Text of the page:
In June of 1914 on Thursday the 11th, The Knockout premiered; early on in this 27 minute short (starring Roscoe ‘Fatty’ Arbuckle, produced by the Keystone Film Company and Mack Sennett, as well as directed by the comic genius and released by Mutual Film) we see a sign that says “Town Hall” (later the boxing match will be held there) we see 4 movie posters, promoting 3 films, of the 3 films, only the Caught in a Cabaret poster, (at least in my research, if you have information, please contact me) remains in its original form.
Caught in a Cabaret (2 posters, 1 large to the left of the entrance to “Town Hall” and to the right of the entrance, a smaller poster), 1914, was directed by the deft Mabel Normand and produced by the Keystone Film Company and released by Mutual Film.
Our second advert is for Out of the Night, 1914, directed by Walter Edwards, produced by the Domino Film Company, distributed by Mutual Film.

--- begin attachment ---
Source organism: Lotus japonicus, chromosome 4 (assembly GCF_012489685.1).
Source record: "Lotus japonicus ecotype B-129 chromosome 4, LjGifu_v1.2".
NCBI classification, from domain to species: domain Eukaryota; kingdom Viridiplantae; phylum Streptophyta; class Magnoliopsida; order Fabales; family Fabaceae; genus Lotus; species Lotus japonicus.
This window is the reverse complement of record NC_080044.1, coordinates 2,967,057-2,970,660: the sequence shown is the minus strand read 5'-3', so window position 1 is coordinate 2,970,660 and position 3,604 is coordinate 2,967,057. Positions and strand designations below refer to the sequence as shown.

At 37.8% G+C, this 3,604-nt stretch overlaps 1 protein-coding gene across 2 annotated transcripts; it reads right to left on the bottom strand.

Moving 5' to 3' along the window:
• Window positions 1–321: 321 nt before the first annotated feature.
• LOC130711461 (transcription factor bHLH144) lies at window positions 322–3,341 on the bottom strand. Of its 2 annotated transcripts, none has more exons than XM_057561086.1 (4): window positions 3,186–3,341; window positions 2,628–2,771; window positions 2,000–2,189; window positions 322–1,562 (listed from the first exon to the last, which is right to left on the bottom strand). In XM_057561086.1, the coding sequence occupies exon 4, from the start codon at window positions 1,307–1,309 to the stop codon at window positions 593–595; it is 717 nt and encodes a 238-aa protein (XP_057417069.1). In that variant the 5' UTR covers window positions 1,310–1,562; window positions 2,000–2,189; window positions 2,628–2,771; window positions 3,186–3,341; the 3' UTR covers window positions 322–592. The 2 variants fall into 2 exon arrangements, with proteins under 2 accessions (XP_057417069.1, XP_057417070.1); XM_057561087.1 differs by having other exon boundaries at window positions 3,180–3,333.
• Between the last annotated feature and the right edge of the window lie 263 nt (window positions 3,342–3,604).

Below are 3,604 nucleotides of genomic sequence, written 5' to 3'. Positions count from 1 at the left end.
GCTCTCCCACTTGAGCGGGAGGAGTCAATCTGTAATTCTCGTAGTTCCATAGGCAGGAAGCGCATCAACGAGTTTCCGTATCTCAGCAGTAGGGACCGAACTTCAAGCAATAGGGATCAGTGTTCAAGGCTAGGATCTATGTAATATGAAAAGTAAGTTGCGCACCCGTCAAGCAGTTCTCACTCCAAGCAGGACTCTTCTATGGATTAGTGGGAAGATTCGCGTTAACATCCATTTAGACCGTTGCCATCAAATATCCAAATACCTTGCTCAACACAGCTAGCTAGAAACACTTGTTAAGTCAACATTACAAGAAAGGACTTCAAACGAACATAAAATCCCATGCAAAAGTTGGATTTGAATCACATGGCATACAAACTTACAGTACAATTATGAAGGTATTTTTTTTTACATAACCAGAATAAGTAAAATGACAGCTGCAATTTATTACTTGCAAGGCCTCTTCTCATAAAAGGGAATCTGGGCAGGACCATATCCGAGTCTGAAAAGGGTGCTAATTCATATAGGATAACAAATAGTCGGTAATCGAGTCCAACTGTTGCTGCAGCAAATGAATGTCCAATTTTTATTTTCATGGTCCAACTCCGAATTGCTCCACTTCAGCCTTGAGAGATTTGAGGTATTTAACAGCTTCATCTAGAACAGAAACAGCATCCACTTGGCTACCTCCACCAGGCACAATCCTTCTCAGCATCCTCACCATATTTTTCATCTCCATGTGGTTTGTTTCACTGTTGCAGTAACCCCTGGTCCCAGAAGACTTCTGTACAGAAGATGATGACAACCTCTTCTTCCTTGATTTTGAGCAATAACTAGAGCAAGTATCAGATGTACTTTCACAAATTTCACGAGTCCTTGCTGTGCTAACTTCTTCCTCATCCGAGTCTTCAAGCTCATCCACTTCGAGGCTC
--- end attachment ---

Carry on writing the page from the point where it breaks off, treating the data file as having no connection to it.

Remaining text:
Finally, Love’s Sacrifice, 1914, directed by George Osborne, produced by Kay-Bee Pictures and released by Mutual Film.
What a loss of art we have, not only of the 80 – 90 % of the moving art of silent films that are lost for good at the worst, or at the best “whereabouts unknown”, but also much of the poster art-work is lost even to those surviving films that we are privileged to have with us. This loss that we all experience (from the movie-lover to the student of film), caused by ignorance, economic realities and a lack of historical foresight, is our reason for corporate bemoaning and yet in the midst of this silent wasteland, we rejoice for those bits and flickers that did survive.